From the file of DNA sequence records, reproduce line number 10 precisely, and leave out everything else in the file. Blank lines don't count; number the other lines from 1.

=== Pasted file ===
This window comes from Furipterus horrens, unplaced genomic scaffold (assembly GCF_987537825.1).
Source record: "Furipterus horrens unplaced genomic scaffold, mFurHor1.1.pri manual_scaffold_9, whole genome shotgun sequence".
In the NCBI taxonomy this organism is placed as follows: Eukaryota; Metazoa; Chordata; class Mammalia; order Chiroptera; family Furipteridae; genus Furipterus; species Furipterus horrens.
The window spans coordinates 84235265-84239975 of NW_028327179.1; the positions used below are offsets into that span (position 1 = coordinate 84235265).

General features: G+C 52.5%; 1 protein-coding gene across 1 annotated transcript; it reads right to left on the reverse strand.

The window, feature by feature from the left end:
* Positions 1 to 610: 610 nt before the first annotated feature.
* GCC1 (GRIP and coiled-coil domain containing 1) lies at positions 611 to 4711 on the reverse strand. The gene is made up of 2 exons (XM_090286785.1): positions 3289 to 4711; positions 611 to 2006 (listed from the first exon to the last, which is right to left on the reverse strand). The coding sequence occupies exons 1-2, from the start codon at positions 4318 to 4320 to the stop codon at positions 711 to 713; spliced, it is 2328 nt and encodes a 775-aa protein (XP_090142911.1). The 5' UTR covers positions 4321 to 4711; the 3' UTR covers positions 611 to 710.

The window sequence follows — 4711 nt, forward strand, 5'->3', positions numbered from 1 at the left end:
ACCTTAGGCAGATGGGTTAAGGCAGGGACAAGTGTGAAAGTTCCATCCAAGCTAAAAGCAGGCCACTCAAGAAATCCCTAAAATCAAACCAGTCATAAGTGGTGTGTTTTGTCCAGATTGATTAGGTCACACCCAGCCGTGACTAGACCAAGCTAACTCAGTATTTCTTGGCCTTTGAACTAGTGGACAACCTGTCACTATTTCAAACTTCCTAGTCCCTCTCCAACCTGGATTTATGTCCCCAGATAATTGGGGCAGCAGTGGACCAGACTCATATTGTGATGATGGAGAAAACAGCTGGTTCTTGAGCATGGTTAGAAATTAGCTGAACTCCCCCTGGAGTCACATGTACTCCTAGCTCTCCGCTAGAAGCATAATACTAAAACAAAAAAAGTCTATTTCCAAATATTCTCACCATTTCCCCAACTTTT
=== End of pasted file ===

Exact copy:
ACCTTAGGCAGATGGGTTAAGGCAGGGACAAGTGTGAAAGTTCCATCCAAGCTAAAAGCAGGCCACTCAAGAAATCCCTAAAATCAAACCAGTCATAAGTGGTGTGTTTTGTCCAGATTGATTAGGTCACACCCAGCCGTGACTAGACCAAGCTAACTCAGTATTTCTTGGCCTTTGAACTAGTGGACAACCTGTCACTATTTCAAACTTCCTAGTCCCTCTCCAACCTGGATTTATGTCCCCAGATAATTGGGGCAGCAGTGGACCAGACTCATATTGTGATGATGGAGAAAACAGCTGGTTCTTGAGCATGGTTAGAAATTAGCTGAACTCCCCCTGGAGTCACATGTACTCCTAGCTCTCCGCTAGAAGCATAATACTAAAACAAAAAAAGTCTATTTCCAAATATTCTCACCATTTCCCCAACTTTT